Astronomers have discovered a big and churning galaxy cluster that came into existence some 3.88 billion years after the Big Bang. It is almost 1,000 times larger than our Milky Way galaxy. The galaxy cluster has been named IDCS J1426.5+3508 (or IDCS 1426) and is situated 10 billion light years away from Earth. The cluster is made up of thousands of galaxies and weighs 250 trillion times more massive than our Sun or 1,000 times more massive than Milky Way galaxy.
The study has been led by Professor Mark Brodwin from the University of Missouri and NASA hopes to unravel the mysteries of mega structures like IDCS 1426, which was formed and evolved very early in the universe.
Galaxy Clusters can be described as a collection of hundreds to thousands of galaxies bound together by gravity. They are massive structures and can be spotted easily nearby, for example, the Virgo cluster that is ravishing and easy to locate.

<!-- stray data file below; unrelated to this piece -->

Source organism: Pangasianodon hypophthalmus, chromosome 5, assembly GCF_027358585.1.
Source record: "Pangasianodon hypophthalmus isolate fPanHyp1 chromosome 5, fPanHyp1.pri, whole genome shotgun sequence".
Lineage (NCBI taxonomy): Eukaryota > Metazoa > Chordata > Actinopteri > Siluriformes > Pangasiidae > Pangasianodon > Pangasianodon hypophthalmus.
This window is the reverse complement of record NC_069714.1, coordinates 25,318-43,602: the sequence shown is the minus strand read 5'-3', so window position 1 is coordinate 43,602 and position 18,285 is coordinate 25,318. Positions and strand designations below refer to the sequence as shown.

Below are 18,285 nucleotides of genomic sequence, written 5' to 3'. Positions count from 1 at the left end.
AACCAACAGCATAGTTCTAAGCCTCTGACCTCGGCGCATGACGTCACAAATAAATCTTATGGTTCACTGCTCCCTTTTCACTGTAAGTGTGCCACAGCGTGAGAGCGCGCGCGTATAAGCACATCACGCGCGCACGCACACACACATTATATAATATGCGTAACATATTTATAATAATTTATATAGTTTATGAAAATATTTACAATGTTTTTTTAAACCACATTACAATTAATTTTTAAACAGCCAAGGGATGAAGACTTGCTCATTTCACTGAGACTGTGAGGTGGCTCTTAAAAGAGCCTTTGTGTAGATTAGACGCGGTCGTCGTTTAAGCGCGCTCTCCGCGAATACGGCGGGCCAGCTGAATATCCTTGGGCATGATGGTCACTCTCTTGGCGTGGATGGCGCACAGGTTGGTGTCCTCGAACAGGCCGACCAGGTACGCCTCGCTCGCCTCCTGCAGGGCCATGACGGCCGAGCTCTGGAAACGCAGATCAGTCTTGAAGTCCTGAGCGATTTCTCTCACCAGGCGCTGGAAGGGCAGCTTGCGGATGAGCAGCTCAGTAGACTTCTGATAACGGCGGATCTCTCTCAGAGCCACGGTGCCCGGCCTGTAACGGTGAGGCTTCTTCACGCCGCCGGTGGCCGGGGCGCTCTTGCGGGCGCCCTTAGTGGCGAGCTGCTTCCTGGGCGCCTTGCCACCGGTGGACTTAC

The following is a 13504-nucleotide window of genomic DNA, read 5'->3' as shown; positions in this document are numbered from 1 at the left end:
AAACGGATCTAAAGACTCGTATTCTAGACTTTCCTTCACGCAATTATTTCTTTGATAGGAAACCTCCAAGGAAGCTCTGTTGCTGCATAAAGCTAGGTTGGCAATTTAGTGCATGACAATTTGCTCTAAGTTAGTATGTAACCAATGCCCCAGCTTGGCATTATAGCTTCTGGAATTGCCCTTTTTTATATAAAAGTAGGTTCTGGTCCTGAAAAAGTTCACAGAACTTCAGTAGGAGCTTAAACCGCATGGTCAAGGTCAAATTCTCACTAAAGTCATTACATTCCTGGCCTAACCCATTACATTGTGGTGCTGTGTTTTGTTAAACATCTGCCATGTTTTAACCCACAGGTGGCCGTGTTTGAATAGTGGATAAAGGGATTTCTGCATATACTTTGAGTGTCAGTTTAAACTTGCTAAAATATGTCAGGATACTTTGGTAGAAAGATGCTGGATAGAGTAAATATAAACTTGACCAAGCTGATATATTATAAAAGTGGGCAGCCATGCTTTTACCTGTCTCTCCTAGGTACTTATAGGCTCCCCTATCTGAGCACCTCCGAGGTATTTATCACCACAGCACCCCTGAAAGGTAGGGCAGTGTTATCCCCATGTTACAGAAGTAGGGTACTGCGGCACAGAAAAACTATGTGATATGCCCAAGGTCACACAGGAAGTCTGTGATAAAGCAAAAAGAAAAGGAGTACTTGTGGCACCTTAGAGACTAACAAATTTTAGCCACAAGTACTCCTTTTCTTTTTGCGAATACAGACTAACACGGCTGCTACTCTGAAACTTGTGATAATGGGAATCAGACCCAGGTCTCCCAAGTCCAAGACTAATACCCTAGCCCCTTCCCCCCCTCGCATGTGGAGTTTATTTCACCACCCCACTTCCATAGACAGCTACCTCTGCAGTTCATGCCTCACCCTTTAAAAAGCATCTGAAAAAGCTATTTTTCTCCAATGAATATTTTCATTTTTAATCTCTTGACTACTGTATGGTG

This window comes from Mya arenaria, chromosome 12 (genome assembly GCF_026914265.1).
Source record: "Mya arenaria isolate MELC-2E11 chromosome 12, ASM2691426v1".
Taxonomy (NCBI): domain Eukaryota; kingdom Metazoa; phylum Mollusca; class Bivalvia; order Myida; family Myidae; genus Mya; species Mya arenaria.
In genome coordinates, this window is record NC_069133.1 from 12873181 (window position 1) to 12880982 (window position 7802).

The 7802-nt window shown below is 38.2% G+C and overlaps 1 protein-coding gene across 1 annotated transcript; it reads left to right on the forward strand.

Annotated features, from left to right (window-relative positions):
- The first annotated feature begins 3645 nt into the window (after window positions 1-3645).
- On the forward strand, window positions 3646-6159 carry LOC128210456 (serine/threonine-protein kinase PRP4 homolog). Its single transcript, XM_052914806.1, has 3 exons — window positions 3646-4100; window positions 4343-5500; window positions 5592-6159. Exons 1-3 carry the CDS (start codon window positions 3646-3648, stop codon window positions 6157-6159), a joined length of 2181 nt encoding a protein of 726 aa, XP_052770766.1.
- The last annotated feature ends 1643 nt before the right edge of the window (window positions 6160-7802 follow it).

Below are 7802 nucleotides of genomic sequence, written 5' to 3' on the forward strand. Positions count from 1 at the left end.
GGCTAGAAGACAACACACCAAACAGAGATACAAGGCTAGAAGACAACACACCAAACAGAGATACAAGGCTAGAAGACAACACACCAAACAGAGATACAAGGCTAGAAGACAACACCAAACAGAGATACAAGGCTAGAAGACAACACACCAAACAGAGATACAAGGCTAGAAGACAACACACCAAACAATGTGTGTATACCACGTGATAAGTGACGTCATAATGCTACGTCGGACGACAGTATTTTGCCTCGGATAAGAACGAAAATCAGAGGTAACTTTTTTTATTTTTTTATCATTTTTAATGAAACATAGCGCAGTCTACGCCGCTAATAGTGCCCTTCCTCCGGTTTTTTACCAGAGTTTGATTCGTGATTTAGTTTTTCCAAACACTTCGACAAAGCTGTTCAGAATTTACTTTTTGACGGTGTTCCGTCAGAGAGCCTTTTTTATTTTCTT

According to the research team, IDCS 1426 seems to undergo a lot of upheavals. Researchers observed a bright knot of X-rays slightly off center in the cluster. It hints of a shifting of the core from the center some hundred thousand light years away.
The core could have been shifted by a catastrophic collision with another massive galaxy cluster leading to the gasses within the cluster to be squeezed out.
Michael McDonald, assistant professor of physics at MIT said that galaxies are presumed to have been formed when the Universe has been cool, but this cluster popped up. So it is possible that another huge cluster came around and collided. It could explain the gigantic size of the IDCS 1426.
The IDCS 1426 was first detected in 2012 by scientists using the Nasa’s Spitzer Space Telescope.